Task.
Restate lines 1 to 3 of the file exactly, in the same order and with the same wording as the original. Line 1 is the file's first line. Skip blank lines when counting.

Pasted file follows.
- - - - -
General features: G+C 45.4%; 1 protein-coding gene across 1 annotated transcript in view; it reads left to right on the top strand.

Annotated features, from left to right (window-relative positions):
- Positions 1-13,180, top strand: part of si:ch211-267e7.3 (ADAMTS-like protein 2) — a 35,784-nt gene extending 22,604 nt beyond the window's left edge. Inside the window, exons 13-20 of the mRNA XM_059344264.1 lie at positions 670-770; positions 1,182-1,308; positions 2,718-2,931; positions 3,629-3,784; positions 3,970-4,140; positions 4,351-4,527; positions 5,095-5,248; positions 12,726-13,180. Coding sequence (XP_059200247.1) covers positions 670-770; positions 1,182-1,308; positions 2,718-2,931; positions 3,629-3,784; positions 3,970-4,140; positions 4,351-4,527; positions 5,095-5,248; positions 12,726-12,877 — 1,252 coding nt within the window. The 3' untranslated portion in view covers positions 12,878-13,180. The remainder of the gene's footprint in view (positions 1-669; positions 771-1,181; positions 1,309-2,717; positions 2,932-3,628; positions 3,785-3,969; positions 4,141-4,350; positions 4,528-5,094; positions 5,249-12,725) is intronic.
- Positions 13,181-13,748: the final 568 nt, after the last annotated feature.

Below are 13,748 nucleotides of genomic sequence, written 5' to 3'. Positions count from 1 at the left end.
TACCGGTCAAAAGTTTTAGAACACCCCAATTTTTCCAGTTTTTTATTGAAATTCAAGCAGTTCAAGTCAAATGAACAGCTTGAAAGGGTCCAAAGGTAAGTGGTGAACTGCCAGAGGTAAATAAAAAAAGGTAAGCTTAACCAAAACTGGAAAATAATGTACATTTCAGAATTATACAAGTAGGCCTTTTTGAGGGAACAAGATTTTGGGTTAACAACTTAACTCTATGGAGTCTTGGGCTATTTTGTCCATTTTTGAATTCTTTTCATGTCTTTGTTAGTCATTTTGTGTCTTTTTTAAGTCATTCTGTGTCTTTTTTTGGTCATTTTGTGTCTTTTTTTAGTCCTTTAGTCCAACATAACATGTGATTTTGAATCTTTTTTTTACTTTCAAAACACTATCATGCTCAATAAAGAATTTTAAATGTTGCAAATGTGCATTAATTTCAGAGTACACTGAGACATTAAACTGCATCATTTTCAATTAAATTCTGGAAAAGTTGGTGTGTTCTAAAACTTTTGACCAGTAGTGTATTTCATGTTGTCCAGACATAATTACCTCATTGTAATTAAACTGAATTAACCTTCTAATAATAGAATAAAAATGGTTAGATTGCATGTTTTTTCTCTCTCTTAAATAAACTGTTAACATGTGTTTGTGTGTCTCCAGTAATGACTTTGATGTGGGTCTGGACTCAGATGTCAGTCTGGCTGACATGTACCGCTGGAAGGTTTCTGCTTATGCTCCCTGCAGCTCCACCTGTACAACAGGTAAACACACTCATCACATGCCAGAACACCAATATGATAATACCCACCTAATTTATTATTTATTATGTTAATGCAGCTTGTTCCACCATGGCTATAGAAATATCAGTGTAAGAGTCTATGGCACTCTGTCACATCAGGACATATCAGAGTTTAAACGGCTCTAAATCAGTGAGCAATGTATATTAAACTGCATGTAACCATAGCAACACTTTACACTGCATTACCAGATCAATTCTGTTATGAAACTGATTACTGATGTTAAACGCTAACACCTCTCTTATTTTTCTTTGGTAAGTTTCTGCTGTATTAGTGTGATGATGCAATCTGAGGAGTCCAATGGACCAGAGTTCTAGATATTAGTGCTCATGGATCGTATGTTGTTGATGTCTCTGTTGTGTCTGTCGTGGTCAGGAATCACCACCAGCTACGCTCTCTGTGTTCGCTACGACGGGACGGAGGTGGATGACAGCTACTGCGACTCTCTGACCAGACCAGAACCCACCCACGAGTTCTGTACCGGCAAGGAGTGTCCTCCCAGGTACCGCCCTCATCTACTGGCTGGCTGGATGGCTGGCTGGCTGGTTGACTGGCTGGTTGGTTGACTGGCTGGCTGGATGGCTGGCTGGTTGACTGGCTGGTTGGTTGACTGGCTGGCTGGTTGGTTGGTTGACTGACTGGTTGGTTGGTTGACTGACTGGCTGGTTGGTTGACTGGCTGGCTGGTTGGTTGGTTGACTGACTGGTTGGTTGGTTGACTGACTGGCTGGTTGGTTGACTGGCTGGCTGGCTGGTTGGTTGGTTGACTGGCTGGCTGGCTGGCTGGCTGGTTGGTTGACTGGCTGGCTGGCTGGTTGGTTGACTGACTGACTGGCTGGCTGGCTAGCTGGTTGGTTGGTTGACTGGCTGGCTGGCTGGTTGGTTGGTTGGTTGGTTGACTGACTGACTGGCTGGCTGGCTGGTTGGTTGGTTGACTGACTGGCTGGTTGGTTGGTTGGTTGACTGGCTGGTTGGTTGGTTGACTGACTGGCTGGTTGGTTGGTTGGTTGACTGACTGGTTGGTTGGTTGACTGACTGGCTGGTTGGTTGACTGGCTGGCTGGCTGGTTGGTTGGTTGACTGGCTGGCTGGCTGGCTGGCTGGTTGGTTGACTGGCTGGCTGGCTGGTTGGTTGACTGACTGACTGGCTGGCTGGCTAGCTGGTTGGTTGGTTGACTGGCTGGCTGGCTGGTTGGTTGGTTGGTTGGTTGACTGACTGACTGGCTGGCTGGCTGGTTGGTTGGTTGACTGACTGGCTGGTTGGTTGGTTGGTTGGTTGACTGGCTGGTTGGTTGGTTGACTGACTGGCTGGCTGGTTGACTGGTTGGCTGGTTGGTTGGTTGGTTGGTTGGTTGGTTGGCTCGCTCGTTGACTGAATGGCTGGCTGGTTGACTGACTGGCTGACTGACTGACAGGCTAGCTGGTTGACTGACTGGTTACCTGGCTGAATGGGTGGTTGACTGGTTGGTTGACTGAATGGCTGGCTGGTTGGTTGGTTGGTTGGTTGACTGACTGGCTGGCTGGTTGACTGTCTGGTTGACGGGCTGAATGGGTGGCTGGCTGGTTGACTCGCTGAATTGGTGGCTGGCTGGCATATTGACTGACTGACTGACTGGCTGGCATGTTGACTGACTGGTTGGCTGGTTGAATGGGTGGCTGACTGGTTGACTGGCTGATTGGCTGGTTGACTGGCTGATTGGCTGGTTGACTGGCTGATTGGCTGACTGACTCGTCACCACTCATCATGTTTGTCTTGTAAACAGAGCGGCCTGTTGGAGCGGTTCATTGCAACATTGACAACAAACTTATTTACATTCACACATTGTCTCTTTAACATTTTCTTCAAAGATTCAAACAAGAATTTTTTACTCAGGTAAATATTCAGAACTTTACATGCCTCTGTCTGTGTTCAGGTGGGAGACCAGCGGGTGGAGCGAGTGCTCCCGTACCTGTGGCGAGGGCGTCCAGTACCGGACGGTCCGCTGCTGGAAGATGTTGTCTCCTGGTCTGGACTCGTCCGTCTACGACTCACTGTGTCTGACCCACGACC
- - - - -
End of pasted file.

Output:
General features: G+C 45.4%; 1 protein-coding gene across 1 annotated transcript in view; it reads left to right on the top strand.

Annotated features, from left to right (window-relative positions):
- Positions 1-13,180, top strand: part of si:ch211-267e7.3 (ADAMTS-like protein 2) — a 35,784-nt gene extending 22,604 nt beyond the window's left edge. Inside the window, exons 13-20 of the mRNA XM_059344264.1 lie at positions 670-770; positions 1,182-1,308; positions 2,718-2,931; positions 3,629-3,784; positions 3,970-4,140; positions 4,351-4,527; positions 5,095-5,248; positions 12,726-13,180. Coding sequence (XP_059200247.1) covers positions 670-770; positions 1,182-1,308; positions 2,718-2,931; positions 3,629-3,784; positions 3,970-4,140; positions 4,351-4,527; positions 5,095-5,248; positions 12,726-12,877 — 1,252 coding nt within the window. The 3' untranslated portion in view covers positions 12,878-13,180. The remainder of the gene's footprint in view (positions 1-669; positions 771-1,181; positions 1,309-2,717; positions 2,932-3,628; positions 3,785-3,969; positions 4,141-4,350; positions 4,528-5,094; positions 5,249-12,725) is intronic.